The captive carry missions were flown aboard a U.S. Air Force B-1B from the 337th Test and Evaluation Squadron at Dyess Air Force Base, Texas. The primary mission objectives were to collect telemetry for post-flight analysis, verify proper control room telemetry displays and simulate all the test activities that will occur in later air-launched flight tests. All test objectives were met.
“Collecting telemetry data while flying in the B-1B bomb bay significantly reduces risk ahead of the first launch,” said Mike Fleming, LRASM air launch program manager at Lockheed Martin Missiles and Fire Control. “Initial assessments indicate the missile performed as expected.”
Designed for both surface and air launch,LRASM seeks to develop an autonomous, precision-guided anti-ship standoff missile based on the successful Joint Air to Surface Standoff Missile Extended Range (JASSM-ER) system. LRASM aims to incorporate sensors and systems to create a stealthy and survivable subsonic cruise missile with reduced dependence on intelligence, surveillance and reconnaissance (ISR) platforms, network links and GPS navigation in electronic warfare environments. The program also focuses on precision lethality in the face of advanced countermeasures.
“This fully functional test is a significant step in providing the U.S. Navy and U.S. Air Force with a next-generation anti-ship missile capability,” said Artie Mabbett, DARPA program manager for LRASM. “This test is the culmination of the five-year development and integration of advanced sensors in an All-Up-Round (AUR) missile. It also represents the first time we’ve integrated advanced sensors and demonstrated the entire system, resulting in performance that substantially exceeds our current capabilities.”
DARPA designed the free-flight transition test (FFTT) demonstration to verify the missile’s flight characteristics and assess subsystem and sensor performance. Beyond the primary objectives of the free-flight transition, the test vehicle also detected, engaged and hit an unmanned 260-foot Mobile Ship Target (MST) with an inert warhead.
A B-1 bomber from the 337th Test and Evaluation Squadron conducted the mission from Dyess AFB, Tex., to the Point Mugu Sea Test Range off the coast of southern California. Once in position, the B-1 released the LRASM, which followed a pre-planned route towards the target. Approximately halfway to its destination, the weapon switched to autonomous guidance, in which it autonomously detected the moving MST and guided itself to hit the desired location on the target. A F/A-18 fighter from the Air Test and Evaluation Squadron (VX) 31 in China Lake, Calif., followed the weapon during the flight.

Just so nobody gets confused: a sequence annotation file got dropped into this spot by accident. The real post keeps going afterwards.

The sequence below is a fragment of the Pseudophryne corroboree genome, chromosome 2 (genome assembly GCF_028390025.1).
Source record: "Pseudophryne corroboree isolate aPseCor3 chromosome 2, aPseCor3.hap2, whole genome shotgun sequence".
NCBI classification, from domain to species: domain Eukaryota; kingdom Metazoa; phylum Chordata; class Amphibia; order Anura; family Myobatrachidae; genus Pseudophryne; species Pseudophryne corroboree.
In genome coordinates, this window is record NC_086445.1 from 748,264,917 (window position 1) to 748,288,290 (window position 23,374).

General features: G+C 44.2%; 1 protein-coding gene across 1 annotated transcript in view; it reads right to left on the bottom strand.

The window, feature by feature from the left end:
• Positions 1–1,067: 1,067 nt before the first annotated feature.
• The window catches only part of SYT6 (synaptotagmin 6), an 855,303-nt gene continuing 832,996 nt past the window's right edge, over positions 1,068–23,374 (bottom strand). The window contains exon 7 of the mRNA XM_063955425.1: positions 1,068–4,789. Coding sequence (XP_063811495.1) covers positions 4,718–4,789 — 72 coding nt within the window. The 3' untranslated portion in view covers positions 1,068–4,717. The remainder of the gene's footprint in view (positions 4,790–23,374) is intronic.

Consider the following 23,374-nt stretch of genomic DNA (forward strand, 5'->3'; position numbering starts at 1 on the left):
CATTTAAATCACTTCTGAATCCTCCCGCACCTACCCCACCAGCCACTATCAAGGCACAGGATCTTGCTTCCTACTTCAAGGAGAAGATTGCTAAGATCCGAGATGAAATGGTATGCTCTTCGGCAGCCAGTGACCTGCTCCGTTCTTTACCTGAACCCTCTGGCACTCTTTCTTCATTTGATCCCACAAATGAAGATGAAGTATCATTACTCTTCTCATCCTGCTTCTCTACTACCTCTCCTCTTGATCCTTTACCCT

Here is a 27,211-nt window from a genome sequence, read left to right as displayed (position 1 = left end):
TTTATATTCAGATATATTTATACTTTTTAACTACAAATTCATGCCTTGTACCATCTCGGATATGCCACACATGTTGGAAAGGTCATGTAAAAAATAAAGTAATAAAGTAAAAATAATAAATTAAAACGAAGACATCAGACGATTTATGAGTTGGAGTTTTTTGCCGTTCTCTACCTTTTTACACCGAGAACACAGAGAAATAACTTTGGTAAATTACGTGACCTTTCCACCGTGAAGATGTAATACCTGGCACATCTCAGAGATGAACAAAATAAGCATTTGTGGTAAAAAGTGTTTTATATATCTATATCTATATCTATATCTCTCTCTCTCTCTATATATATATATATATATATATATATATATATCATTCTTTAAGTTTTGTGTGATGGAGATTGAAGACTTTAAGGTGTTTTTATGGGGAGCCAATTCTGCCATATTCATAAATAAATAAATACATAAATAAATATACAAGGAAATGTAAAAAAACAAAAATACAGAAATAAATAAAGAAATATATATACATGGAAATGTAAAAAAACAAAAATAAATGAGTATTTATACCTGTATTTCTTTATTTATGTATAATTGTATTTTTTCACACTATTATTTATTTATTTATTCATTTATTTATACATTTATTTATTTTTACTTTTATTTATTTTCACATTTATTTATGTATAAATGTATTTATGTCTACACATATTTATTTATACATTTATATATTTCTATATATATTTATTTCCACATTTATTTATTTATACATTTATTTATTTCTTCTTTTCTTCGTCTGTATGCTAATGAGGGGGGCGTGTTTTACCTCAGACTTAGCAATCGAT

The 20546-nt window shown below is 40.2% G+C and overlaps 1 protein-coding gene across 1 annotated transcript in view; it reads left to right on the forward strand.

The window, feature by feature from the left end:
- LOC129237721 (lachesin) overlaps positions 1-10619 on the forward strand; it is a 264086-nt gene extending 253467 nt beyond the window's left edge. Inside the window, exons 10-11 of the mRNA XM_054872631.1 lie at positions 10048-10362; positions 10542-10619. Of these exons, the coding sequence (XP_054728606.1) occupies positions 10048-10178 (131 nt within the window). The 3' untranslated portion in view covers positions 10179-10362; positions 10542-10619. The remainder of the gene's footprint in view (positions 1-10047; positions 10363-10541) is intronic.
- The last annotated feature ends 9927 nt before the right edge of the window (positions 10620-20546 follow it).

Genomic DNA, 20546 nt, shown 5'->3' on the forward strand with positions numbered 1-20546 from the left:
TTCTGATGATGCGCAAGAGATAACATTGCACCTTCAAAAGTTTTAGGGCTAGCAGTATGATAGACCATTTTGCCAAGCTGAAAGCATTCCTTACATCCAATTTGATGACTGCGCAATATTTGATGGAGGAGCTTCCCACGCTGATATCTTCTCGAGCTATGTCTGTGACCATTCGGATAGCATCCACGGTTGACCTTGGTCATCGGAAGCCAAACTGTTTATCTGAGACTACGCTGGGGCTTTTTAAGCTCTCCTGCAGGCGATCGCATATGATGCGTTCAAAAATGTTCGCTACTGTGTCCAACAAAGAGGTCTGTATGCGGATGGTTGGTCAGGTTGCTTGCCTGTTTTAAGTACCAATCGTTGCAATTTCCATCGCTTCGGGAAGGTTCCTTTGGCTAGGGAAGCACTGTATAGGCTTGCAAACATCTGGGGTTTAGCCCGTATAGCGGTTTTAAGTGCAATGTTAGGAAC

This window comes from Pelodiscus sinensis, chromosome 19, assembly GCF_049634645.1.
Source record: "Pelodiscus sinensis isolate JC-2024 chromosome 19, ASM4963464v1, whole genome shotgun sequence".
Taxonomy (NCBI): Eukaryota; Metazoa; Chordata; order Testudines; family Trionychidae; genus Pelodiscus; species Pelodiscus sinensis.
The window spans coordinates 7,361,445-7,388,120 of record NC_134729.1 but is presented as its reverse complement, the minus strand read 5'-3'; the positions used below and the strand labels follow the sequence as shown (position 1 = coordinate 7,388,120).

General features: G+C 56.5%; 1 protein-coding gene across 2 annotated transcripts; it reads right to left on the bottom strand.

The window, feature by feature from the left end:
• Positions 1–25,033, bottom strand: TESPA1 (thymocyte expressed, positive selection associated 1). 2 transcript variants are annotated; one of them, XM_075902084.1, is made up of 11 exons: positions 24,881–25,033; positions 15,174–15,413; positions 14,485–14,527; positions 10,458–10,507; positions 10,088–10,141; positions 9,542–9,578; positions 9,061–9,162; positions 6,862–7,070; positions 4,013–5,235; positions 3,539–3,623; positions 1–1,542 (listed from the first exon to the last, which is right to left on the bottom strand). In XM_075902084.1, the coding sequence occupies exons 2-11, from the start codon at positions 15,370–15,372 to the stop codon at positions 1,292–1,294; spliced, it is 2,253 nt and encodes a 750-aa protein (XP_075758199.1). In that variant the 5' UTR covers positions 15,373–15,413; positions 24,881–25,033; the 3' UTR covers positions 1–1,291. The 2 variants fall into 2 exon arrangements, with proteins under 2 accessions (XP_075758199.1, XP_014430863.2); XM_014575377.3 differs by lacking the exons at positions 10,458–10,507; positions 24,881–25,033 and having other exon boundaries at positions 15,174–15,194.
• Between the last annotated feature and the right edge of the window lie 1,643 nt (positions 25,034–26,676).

|Quoting cjg225 (Reply 3):|
Interesting; I've never seen a target ship made out of containers.
Lockheed Martin successfully launched the first Long Range Anti-Ship Missile, Boosted Test Vehicle from a MK 41 Vertical Launch System canister at White Sands Missile Range on Tuesday.
The test, funded by the company, included a successful launch of the LRASM BTV from the MK 41 VLS. The test vehicle, which includes a Vertical Launch Anti-Submarine Rocket Mk-114 rocket motor ignited successfully, penetrated and exited through the canister cover before performing a guided flight similar to that it would undergo in a tactical operation.
|Quoting KC135TopBoom (Reply 5):|
Was the MST just drifting out there in the ocean, or was it steaming under remote control from a mother ship in the area? The picture seems to show a small wake behind the MST and the bow breaking water. Why is the freeboard of the MST so low?
Looking at the container the LRASM-A hit has a hole through both sides, indicating the missile went completely through the target.
Lockheed Martin’s Long Range Anti-Ship Missile (LRASM) recently achieved another successful flight test, with the missile scoring a direct hit on a moving maritime target. The test was conducted in support of the Defense Advanced Research Projects Agency (DARPA) and Office of Naval Research (ONR) program.
Flying over the Sea Range at Point Mugu, Calif., a U.S. Air Force B-1B bomber from the 337th Test and Evaluation Squadron at Dyess Air Force Base, Texas, released the LRASM, which navigated through all planned waypoints receiving in-flight targeting updates from the Weapon Data Link. After transitioning to autonomous guidance, LRASM identified the target using inputs from the onboard sensors. The missile then descended for final approach, verified and impacted the target.
“This test, combined with the success of the first flight test in August, further demonstrates the capabilities and maturity of LRASM,” said Mike Fleming, LRASM air launch program manager at Lockheed Martin Missiles and Fire Control. “The new sensors and legacy JASSM-ER components all performed well during the flight and the missile impacted the target as planned.”
|Quoting ThePointblank (Reply 9):|
|Quoting ThePointblank (Reply 9):|
DARPA has rejected Kongsberg and Raytheon's bids under LRASM, and has approved Lockheed Martin’s LRASM for a major follow-on development contract to prepare it for production in FY17. As a result, Kongsberg and Raytheon have filed a protest:
The US Navy has begun integrating Lockheed Martin’s new Long-Range Anti-Ship Missile (LRASM) with its Boeing F/A-18E/F Super Hornet and airworthiness flights are due to start next month.
The service says its test and evaluation team at Naval Air Station Patuxent River in Maryland conducted the first load and fit checks with the weapon 12 August using a “mass simulator vehicle” – all in preparation for first phase of airworthiness certification.
LRASM has already been integrated with the US Air Force’s Boeing B-1B bomber, and now pictures released by the navy show the weight-representative payload attached to a Super Hornet’s pylon.